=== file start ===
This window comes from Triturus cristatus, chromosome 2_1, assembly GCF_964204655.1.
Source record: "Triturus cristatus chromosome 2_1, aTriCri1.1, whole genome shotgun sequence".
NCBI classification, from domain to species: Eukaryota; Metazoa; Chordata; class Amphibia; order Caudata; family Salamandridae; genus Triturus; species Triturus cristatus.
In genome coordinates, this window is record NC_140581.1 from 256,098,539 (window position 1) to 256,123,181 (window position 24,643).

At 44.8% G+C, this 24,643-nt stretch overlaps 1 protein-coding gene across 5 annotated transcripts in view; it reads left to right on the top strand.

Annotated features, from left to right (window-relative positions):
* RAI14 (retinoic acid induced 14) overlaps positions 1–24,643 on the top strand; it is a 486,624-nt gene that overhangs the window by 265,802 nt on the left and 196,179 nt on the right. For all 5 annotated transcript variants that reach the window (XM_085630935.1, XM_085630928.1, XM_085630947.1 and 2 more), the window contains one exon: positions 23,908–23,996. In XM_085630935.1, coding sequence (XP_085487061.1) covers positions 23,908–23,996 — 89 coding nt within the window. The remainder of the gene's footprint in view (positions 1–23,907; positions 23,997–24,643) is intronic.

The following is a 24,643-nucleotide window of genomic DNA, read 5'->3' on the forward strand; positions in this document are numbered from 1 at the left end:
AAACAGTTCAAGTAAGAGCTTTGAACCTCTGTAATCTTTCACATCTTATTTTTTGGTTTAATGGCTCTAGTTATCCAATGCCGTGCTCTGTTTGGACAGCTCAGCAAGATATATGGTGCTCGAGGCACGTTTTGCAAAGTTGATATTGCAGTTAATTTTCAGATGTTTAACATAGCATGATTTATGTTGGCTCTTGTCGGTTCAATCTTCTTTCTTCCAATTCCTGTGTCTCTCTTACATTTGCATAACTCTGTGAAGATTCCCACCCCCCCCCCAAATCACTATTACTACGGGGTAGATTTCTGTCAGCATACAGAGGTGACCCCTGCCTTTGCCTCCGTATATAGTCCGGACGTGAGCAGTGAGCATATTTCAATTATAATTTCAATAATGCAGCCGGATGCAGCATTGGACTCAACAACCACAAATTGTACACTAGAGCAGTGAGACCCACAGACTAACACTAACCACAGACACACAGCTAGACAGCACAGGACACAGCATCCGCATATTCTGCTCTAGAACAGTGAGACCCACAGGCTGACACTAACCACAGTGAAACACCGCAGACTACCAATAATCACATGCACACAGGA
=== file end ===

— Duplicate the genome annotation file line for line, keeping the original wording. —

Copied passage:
This window comes from Triturus cristatus, chromosome 2_1, assembly GCF_964204655.1.
Source record: "Triturus cristatus chromosome 2_1, aTriCri1.1, whole genome shotgun sequence".
NCBI classification, from domain to species: Eukaryota; Metazoa; Chordata; class Amphibia; order Caudata; family Salamandridae; genus Triturus; species Triturus cristatus.
In genome coordinates, this window is record NC_140581.1 from 256,098,539 (window position 1) to 256,123,181 (window position 24,643).

At 44.8% G+C, this 24,643-nt stretch overlaps 1 protein-coding gene across 5 annotated transcripts in view; it reads left to right on the top strand.

Annotated features, from left to right (window-relative positions):
* RAI14 (retinoic acid induced 14) overlaps positions 1–24,643 on the top strand; it is a 486,624-nt gene that overhangs the window by 265,802 nt on the left and 196,179 nt on the right. For all 5 annotated transcript variants that reach the window (XM_085630935.1, XM_085630928.1, XM_085630947.1 and 2 more), the window contains one exon: positions 23,908–23,996. In XM_085630935.1, coding sequence (XP_085487061.1) covers positions 23,908–23,996 — 89 coding nt within the window. The remainder of the gene's footprint in view (positions 1–23,907; positions 23,997–24,643) is intronic.

The following is a 24,643-nucleotide window of genomic DNA, read 5'->3' on the forward strand; positions in this document are numbered from 1 at the left end:
AAACAGTTCAAGTAAGAGCTTTGAACCTCTGTAATCTTTCACATCTTATTTTTTGGTTTAATGGCTCTAGTTATCCAATGCCGTGCTCTGTTTGGACAGCTCAGCAAGATATATGGTGCTCGAGGCACGTTTTGCAAAGTTGATATTGCAGTTAATTTTCAGATGTTTAACATAGCATGATTTATGTTGGCTCTTGTCGGTTCAATCTTCTTTCTTCCAATTCCTGTGTCTCTCTTACATTTGCATAACTCTGTGAAGATTCCCACCCCCCCCCCAAATCACTATTACTACGGGGTAGATTTCTGTCAGCATACAGAGGTGACCCCTGCCTTTGCCTCCGTATATAGTCCGGACGTGAGCAGTGAGCATATTTCAATTATAATTTCAATAATGCAGCCGGATGCAGCATTGGACTCAACAACCACAAATTGTACACTAGAGCAGTGAGACCCACAGACTAACACTAACCACAGACACACAGCTAGACAGCACAGGACACAGCATCCGCATATTCTGCTCTAGAACAGTGAGACCCACAGGCTGACACTAACCACAGTGAAACACCGCAGACTACCAATAATCACATGCACACAGGA